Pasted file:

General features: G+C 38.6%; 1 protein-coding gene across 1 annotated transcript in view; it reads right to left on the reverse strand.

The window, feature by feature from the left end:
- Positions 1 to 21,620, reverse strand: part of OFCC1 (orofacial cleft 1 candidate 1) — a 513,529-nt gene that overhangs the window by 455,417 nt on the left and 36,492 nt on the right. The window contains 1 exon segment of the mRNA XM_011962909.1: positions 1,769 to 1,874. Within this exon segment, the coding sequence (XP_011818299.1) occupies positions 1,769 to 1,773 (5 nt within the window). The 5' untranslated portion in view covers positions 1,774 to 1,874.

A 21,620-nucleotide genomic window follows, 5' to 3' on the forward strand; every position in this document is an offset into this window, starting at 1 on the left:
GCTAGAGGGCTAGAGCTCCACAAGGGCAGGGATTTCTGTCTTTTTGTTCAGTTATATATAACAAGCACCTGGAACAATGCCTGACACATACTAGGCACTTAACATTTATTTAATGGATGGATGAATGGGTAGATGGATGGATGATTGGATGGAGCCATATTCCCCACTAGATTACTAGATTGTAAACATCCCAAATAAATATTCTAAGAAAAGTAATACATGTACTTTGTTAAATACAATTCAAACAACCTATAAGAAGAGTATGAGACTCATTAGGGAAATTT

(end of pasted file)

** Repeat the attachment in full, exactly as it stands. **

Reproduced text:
General features: G+C 38.6%; 1 protein-coding gene across 1 annotated transcript in view; it reads right to left on the reverse strand.

The window, feature by feature from the left end:
- Positions 1 to 21,620, reverse strand: part of OFCC1 (orofacial cleft 1 candidate 1) — a 513,529-nt gene that overhangs the window by 455,417 nt on the left and 36,492 nt on the right. The window contains 1 exon segment of the mRNA XM_011962909.1: positions 1,769 to 1,874. Within this exon segment, the coding sequence (XP_011818299.1) occupies positions 1,769 to 1,773 (5 nt within the window). The 5' untranslated portion in view covers positions 1,774 to 1,874.

A 21,620-nucleotide genomic window follows, 5' to 3' on the forward strand; every position in this document is an offset into this window, starting at 1 on the left:
GCTAGAGGGCTAGAGCTCCACAAGGGCAGGGATTTCTGTCTTTTTGTTCAGTTATATATAACAAGCACCTGGAACAATGCCTGACACATACTAGGCACTTAACATTTATTTAATGGATGGATGAATGGGTAGATGGATGGATGATTGGATGGAGCCATATTCCCCACTAGATTACTAGATTGTAAACATCCCAAATAAATATTCTAAGAAAAGTAATACATGTACTTTGTTAAATACAATTCAAACAACCTATAAGAAGAGTATGAGACTCATTAGGGAAATTT